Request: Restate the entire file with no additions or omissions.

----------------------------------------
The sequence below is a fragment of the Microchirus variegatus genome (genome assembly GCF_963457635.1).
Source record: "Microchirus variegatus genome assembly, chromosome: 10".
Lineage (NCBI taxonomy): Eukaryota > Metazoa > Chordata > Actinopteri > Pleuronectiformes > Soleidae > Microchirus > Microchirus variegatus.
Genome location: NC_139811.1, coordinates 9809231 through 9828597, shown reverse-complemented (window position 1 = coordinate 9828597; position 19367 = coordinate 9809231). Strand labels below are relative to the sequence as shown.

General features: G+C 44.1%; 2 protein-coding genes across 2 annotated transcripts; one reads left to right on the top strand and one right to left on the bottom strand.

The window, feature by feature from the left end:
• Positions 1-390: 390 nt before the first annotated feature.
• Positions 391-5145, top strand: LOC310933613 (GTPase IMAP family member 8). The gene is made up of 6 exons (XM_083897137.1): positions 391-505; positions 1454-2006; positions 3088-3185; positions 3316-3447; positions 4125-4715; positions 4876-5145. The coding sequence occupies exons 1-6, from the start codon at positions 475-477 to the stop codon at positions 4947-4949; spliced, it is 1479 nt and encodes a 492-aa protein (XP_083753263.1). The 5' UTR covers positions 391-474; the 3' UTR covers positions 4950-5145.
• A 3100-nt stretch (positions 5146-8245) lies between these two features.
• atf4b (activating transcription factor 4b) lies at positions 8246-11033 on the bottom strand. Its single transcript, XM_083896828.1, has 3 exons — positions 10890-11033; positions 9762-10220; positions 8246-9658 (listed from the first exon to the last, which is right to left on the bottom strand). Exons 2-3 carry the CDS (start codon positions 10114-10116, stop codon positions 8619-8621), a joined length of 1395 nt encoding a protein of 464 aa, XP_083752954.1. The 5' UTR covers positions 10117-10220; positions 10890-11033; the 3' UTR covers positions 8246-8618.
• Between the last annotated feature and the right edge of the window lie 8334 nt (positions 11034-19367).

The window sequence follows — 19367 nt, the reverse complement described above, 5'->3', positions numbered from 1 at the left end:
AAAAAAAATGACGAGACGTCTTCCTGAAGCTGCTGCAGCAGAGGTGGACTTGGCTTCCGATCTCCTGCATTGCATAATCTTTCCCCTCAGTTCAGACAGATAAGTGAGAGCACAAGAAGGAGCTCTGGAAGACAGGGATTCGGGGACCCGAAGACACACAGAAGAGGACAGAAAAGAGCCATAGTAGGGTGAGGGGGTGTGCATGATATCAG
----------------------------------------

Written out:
The sequence below is a fragment of the Microchirus variegatus genome (genome assembly GCF_963457635.1).
Source record: "Microchirus variegatus genome assembly, chromosome: 10".
Lineage (NCBI taxonomy): Eukaryota > Metazoa > Chordata > Actinopteri > Pleuronectiformes > Soleidae > Microchirus > Microchirus variegatus.
Genome location: NC_139811.1, coordinates 9809231 through 9828597, shown reverse-complemented (window position 1 = coordinate 9828597; position 19367 = coordinate 9809231). Strand labels below are relative to the sequence as shown.

General features: G+C 44.1%; 2 protein-coding genes across 2 annotated transcripts; one reads left to right on the top strand and one right to left on the bottom strand.

The window, feature by feature from the left end:
• Positions 1-390: 390 nt before the first annotated feature.
• Positions 391-5145, top strand: LOC310933613 (GTPase IMAP family member 8). The gene is made up of 6 exons (XM_083897137.1): positions 391-505; positions 1454-2006; positions 3088-3185; positions 3316-3447; positions 4125-4715; positions 4876-5145. The coding sequence occupies exons 1-6, from the start codon at positions 475-477 to the stop codon at positions 4947-4949; spliced, it is 1479 nt and encodes a 492-aa protein (XP_083753263.1). The 5' UTR covers positions 391-474; the 3' UTR covers positions 4950-5145.
• A 3100-nt stretch (positions 5146-8245) lies between these two features.
• atf4b (activating transcription factor 4b) lies at positions 8246-11033 on the bottom strand. Its single transcript, XM_083896828.1, has 3 exons — positions 10890-11033; positions 9762-10220; positions 8246-9658 (listed from the first exon to the last, which is right to left on the bottom strand). Exons 2-3 carry the CDS (start codon positions 10114-10116, stop codon positions 8619-8621), a joined length of 1395 nt encoding a protein of 464 aa, XP_083752954.1. The 5' UTR covers positions 10117-10220; positions 10890-11033; the 3' UTR covers positions 8246-8618.
• Between the last annotated feature and the right edge of the window lie 8334 nt (positions 11034-19367).

The window sequence follows — 19367 nt, the reverse complement described above, 5'->3', positions numbered from 1 at the left end:
AAAAAAAATGACGAGACGTCTTCCTGAAGCTGCTGCAGCAGAGGTGGACTTGGCTTCCGATCTCCTGCATTGCATAATCTTTCCCCTCAGTTCAGACAGATAAGTGAGAGCACAAGAAGGAGCTCTGGAAGACAGGGATTCGGGGACCCGAAGACACACAGAAGAGGACAGAAAAGAGCCATAGTAGGGTGAGGGGGTGTGCATGATATCAG